United States of America, Appellee, v. Loren Michael Grey Bear, Tayron Dale Dunn, A/k/a Terry Dunn,leonard George Fox and John Emmanuel Perez, A/k/ajohn Perez, Appellants.united States of America, Appellee, v. Jesse Dean Cavanaugh, Paul Henry Cavanaugh, Maynard Jamesdunn, Timothy Sylvester Longie, Jr., Roger Darrelcharboneau, Dwayne Allen Charboneau, Richard John Lafuente,a/k/a Ricky Lafuente, Appellants, 836 F.2d 1086 (8th Cir. 1987)Annotate this Case
Rodney S. Webb, U.S. Atty., Dennis D. Fisher, Norman G. Anderson and Lynn E. Crooks, Asst. U.S. Attys., Fargo, N.D., for appellee.
Before LAY, Chief Judge, HEANEY, Circuit Judge, and ROSENN,* Senior Circuit Judge.
This matter comes before the panel on a petition for rehearing. The government raises two issues: (1) Whether this court will remand to the trial court to enter judgment on an "implied verdict" on lesser included charges, or alternatively, instruct the trial court that the government may retry some of the defendants for assault resulting in serious bodily injury; and (2) whether this court's opinion conforms with Eighth Circuit and Supreme Court cases in holding that there was prejudicial misjoinder of defendants. As to the latter issue, the government also seeks a rehearing en banc. Upon consideration of the briefs and issues raised, the panel denies the petition for rehearing.
In our original opinion, 828 F.2d 1286, the convictions of eight defendants for second degree murder were set aside for lack of sufficient evidence. The government does not challenge in its petition for rehearing or its petition for rehearing en banc either the holding that there was insufficient evidence to sustain the second degree murder convictions or the dismissal of the assault charge against one of the defendants.
The form of verdict submitted to the jury at trial included alternative charges of first degree murder, second degree murder, and assault resulting in serious bodily injury. The jury found, inter alia, eight defendants guilty of second degree murder, and, as instructed, left the verdict forms blank as to the assault charges.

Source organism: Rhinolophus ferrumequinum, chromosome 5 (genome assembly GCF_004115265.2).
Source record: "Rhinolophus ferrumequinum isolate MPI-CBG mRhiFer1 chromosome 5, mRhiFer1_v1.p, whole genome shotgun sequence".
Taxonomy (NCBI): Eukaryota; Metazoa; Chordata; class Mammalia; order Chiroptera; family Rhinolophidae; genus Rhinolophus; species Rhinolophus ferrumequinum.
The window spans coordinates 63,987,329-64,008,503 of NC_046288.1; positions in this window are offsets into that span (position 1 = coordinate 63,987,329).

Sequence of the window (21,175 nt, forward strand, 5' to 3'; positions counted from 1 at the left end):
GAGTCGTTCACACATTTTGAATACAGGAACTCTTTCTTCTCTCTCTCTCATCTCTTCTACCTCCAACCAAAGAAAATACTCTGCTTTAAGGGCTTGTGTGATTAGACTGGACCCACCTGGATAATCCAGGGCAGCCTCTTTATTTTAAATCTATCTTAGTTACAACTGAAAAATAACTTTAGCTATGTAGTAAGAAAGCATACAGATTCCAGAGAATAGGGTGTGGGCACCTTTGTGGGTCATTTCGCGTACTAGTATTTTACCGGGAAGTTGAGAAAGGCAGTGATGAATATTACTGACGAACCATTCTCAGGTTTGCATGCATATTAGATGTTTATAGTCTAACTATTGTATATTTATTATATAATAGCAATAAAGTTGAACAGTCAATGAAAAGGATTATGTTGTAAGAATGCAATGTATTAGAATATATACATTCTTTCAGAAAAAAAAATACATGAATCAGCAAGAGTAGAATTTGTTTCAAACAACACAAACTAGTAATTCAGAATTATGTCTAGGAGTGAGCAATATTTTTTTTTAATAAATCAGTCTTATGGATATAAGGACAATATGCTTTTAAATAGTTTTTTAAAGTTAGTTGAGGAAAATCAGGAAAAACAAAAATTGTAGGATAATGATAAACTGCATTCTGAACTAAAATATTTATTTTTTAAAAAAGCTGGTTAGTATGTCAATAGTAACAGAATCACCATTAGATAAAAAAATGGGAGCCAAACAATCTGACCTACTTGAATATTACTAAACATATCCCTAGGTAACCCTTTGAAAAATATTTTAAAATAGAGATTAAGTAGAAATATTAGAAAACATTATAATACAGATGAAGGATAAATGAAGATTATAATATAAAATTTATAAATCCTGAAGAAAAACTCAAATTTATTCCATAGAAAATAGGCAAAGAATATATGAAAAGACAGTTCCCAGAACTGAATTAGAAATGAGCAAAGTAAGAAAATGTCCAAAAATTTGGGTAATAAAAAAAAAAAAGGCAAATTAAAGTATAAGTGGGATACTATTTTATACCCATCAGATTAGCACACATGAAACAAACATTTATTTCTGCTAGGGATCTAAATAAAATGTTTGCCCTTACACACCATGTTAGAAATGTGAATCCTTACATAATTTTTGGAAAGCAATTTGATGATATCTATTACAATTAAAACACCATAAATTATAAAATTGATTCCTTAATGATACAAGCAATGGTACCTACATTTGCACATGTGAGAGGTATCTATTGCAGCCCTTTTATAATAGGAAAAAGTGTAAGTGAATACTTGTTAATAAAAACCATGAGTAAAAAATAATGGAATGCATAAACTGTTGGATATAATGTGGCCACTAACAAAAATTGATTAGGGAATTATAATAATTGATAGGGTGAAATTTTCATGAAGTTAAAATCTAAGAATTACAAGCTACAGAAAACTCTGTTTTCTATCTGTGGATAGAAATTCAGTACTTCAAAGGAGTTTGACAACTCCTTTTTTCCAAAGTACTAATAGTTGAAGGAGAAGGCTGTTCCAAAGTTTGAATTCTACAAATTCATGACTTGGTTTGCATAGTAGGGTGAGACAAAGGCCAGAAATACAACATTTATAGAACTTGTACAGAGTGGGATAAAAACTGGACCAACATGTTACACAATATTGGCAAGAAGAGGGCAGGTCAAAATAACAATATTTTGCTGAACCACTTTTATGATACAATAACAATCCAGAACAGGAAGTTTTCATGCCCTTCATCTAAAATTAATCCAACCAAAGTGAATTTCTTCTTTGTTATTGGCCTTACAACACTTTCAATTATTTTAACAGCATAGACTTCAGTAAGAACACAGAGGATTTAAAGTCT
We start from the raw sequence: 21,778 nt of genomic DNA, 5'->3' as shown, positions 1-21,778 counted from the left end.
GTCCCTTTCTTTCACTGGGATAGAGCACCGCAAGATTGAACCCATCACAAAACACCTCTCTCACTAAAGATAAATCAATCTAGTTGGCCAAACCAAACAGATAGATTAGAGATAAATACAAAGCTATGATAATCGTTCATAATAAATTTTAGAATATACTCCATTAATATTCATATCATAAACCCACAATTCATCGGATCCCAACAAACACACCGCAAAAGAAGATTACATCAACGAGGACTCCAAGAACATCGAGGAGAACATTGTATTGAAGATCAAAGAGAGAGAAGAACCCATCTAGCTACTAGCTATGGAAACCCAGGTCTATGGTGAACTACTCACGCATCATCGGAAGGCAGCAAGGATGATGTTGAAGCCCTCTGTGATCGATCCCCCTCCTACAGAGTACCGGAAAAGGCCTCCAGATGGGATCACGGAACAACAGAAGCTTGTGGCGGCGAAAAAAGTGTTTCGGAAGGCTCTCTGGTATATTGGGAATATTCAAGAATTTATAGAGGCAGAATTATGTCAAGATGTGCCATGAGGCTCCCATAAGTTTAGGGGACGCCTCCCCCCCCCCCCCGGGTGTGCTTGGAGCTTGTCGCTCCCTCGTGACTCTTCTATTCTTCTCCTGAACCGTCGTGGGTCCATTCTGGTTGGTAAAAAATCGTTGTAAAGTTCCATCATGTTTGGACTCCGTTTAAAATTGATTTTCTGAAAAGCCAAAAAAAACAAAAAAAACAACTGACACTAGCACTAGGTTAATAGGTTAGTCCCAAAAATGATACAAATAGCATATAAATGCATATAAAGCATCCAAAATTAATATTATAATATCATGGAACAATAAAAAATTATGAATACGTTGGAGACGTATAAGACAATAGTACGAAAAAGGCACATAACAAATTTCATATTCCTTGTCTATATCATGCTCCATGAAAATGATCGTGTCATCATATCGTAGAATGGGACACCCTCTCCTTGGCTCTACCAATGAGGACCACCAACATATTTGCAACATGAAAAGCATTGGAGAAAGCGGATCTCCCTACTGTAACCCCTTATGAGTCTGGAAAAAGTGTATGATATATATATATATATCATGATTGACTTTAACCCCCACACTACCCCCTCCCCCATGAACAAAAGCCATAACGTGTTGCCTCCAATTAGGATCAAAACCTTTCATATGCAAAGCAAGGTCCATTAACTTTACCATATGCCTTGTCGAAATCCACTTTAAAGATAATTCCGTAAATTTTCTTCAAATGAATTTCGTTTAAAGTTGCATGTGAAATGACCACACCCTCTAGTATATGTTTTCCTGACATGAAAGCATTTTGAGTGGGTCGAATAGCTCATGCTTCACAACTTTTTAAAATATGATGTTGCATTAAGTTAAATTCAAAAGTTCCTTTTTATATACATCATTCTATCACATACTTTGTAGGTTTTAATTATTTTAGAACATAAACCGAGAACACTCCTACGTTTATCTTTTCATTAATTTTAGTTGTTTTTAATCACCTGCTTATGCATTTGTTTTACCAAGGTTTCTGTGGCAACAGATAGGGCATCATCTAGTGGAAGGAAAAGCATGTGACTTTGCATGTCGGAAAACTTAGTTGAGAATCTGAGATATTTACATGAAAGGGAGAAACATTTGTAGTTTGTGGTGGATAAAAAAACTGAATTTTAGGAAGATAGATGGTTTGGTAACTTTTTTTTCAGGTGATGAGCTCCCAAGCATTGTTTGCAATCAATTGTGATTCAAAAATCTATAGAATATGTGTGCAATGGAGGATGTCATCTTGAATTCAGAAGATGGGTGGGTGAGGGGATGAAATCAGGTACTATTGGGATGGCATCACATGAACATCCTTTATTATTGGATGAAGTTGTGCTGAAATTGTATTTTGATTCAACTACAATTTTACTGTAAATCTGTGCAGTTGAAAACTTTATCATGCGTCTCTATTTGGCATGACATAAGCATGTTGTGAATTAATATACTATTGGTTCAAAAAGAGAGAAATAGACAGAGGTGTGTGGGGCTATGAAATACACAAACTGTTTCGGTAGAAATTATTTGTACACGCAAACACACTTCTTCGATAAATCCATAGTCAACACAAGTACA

The government urges this court to remand and instruct the trial court to enter judgments of guilty on the lesser charges of assault. The government relies on United States v. Cobb, 558 F.2d 486 (8th Cir. 1977) and DeMarrias & United States, 453 F.2d 211 (8th Cir. 1972) as establishing the propriety of this procedure.1 See also Morris v. Mathews, 475 U.S. 237, 106 S. Ct. 1032, 89 L. Ed. 2d 187 (1986). The government argues alternatively that these cases at least support a retrial against the eight defendants on the assault charges, and that the double jeopardy clause does not bar this direction.
These arguments have not been presented to the trial court; they were not presented to this court in the government's original brief. Assuming a retrial may be held, a jury could find the evidence insufficient to sustain guilty verdicts for assault against some or all of the defendants. Deciding now whether these defendants may be retried would require this court to render an advisory opinion. The issue is clearly not ripe for appellate adjudication and we may not pass upon it at this time. Our statement is without prejudice to the government raising these issues before the district court.
On this basis the panel denies the petition for rehearing.
The HONORABLE MAX ROSENN, Senior United States Circuit Judge for the Third Circuit, sitting by designation
In Cobb and DeMarrias, this court remanded for resentencing on lesser included offenses after finding the evidence insufficient to sustain convictions on the greater offenses. Cobb, 558 F.2d at 489; DeMarrias, 453 F.2d at 215. Both cases are distinguishable from the present case. In Cobb, this court reversed a conviction, due to insufficient evidence of use of a weapon, for bank robbery that put in jeopardy the life of any person by the use of a dangerous weapon, under 18 U.S.C. § 2113(a) and (d). The court remanded for resentencing on the necessarily included lesser offense of bank robbery by force and violence, or by intimidation, under 18 U.S.C. § 2113(a). The defendant in that case, however, did not deny that there was sufficient evidence to sustain a conviction on the lesser included offense. In contrast, the defendants here vigorously dispute the sufficiency of the evidence on the assault charges. Yet because the government did not argue in its original brief that alternative convictions for assault could be sustained, this court has not reviewed and cannot now review the sufficiency of the evidence on the assault charges
In DeMarrias, this court reversed a second degree murder conviction due to insufficient evidence of malice aforethought. 453 F.2d at 215. It found the evidence sufficient to justify a conviction for involuntary manslaughter, and remanded for resentencing on that conviction. Id. Here, however, because the issue was not presented in the government's original brief, this court has not passed on the sufficiency of the evidence on the assault charges. Nor does it automatically follow that because the jury convicted these defendants for second degree murder, there exists sufficient evidence of assault resulting in serious bodily injury to sustain convictions of each of the defendants. This issue would require totally different briefing and review on appeal.